e reluctantly agreed that sweet Essie Dade could never sit a horse over ditch or hurdle with the superb grace and unconcern displayed by the daring, dashing girl who had so suddenly become the centre of garrison interest. For the first time in her life Mrs. Bill Hay knew what it was to hold the undivided attention of army society, for every woman at Fort Frayne was wild to know all about the beautiful newcomer, and only one could tell.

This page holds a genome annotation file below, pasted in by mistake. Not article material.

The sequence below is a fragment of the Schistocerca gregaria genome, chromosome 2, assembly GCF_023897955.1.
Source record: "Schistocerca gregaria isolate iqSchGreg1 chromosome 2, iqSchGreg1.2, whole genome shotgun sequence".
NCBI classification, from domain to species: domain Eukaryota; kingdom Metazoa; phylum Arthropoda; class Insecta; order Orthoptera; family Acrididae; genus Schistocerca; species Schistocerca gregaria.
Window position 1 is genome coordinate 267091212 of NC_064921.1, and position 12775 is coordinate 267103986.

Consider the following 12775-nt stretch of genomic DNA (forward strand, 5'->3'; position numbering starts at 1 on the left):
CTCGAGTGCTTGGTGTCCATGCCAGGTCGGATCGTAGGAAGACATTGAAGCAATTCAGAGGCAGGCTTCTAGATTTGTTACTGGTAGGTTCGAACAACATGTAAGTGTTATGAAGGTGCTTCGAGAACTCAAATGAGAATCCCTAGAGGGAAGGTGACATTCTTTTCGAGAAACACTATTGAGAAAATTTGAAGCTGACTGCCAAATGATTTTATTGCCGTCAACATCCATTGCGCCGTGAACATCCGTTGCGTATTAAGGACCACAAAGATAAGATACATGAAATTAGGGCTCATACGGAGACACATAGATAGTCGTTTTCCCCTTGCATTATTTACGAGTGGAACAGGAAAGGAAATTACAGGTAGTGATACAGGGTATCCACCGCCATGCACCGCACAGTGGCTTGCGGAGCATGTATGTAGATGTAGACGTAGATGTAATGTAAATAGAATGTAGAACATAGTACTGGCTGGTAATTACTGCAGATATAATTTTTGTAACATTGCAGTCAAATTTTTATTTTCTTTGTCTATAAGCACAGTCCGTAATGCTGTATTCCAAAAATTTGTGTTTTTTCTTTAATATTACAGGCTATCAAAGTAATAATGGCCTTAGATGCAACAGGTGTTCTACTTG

Hay, the trader, had prospered in his long years on the frontier, first as trader among the Sioux, later as sutler, and finally, when Congress abolished that title, substituting therefore the euphemism, without material clog upon the perquisites, as post trader at Fort Frayne. No one knew how much he was worth, for while apparently a most open-hearted, whole-souled fellow, Hay was reticence itself when his fortunes or his family were matters of question or comment. He had long been married, and Mrs. Hay, when at the post, was a social sphinx,--kind-hearted, charitable, l